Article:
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By Neha Mathur- Cardiovascular diseases account for a high proportion of deaths on a global scale, with CVD-related deaths surging to nearly 18 million in 2017, in which ischemic heart disease (IHD) caused almost half of the deaths.
A previous meta-analysis suggested a J-shaped relationship between wine consumption and cardiovascular events and that moderate wine intake promoted better cardiovascular health.
A positive effect of wine on CVDs was first reported in 1979, wherein researchers also asserted that different wine components exert protective effects against pathologies, such as coronary heart diseases, CHD-associated mortality, and cancers, such as oral cancer.
Moreover, studies have suggested that de-alcoholized wines (in the absence of ethanol) are protective against thrombosis as they conserve antioxidant effects.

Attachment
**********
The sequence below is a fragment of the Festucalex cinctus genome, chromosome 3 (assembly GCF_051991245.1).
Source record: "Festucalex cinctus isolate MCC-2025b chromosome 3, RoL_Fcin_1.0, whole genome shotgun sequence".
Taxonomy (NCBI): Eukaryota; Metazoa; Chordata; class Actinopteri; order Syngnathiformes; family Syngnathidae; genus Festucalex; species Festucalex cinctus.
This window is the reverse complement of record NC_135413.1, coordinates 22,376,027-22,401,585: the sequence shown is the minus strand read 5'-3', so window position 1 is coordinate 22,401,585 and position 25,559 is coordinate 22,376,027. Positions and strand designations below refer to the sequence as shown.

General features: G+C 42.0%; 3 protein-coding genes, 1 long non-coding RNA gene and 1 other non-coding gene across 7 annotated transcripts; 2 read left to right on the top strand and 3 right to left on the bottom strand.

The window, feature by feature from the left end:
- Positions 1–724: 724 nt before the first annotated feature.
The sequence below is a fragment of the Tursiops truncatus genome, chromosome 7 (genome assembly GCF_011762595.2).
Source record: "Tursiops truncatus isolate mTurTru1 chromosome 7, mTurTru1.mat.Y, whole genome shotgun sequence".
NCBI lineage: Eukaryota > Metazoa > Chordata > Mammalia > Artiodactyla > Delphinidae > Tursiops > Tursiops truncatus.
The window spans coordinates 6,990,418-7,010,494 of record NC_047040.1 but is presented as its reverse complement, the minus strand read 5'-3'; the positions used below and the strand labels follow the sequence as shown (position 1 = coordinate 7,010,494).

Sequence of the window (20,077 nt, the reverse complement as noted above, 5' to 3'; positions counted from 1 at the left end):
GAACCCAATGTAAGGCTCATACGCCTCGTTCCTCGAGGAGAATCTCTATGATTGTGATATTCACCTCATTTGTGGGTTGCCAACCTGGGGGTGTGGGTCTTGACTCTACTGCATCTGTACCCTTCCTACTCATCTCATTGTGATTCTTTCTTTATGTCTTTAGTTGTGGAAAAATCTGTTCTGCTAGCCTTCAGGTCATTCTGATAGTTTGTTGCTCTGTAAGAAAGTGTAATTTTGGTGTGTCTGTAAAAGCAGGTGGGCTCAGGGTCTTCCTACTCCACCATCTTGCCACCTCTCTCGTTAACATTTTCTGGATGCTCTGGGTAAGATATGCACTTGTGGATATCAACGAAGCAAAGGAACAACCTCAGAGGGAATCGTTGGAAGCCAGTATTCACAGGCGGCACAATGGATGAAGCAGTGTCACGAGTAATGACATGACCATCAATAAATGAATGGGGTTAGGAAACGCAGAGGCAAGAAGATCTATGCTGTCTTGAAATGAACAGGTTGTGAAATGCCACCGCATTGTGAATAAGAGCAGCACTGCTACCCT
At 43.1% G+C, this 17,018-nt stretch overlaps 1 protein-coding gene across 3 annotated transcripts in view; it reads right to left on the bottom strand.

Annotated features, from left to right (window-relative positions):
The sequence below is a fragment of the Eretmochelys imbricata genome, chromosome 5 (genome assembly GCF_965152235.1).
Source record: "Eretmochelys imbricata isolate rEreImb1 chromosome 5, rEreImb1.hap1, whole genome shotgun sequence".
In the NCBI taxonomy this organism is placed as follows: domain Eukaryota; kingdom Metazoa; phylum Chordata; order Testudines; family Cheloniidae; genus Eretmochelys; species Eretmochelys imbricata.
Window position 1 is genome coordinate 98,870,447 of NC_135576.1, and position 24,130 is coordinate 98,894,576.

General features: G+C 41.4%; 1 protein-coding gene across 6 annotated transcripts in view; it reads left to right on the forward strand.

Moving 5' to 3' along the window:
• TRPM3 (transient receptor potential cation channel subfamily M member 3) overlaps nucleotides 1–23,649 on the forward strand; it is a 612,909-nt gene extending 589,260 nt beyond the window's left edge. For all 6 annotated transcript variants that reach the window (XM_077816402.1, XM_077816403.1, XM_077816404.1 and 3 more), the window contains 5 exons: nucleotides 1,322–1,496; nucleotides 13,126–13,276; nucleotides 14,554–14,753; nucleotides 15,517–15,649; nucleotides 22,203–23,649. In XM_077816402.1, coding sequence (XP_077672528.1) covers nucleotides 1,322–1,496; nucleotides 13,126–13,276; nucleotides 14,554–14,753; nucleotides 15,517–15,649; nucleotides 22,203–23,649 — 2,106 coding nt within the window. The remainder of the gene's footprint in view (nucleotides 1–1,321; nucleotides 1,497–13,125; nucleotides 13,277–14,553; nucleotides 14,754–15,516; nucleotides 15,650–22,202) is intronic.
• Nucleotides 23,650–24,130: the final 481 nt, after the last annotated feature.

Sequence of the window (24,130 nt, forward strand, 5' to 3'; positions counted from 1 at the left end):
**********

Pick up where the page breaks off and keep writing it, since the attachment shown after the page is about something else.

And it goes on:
Light to moderate alcohol consumption positively affects general health; for instance, it acts on high-density lipoprotein cholesterol to prevent atherosclerosis, lowers the incidence of IHD, and helps with the prognosis of people at higher risk of coronary complications leading to myocardial infarction.
Excessive drinking, on the contrary, causes over 200 diseases, which makes it a leading cause of deaths globally, i.e., up to three million deaths annually. High-dose alcohol consumption also increases the risk of suicide, per psychiatrists.
Alcohol interacts with multiple drugs, altering its metabolism or its own. Decreased alcohol metabolism could lead to increased blood alcohol levels. For example, a component in wine, resveratrol, interacts with certain drugs and modifies their metabolism.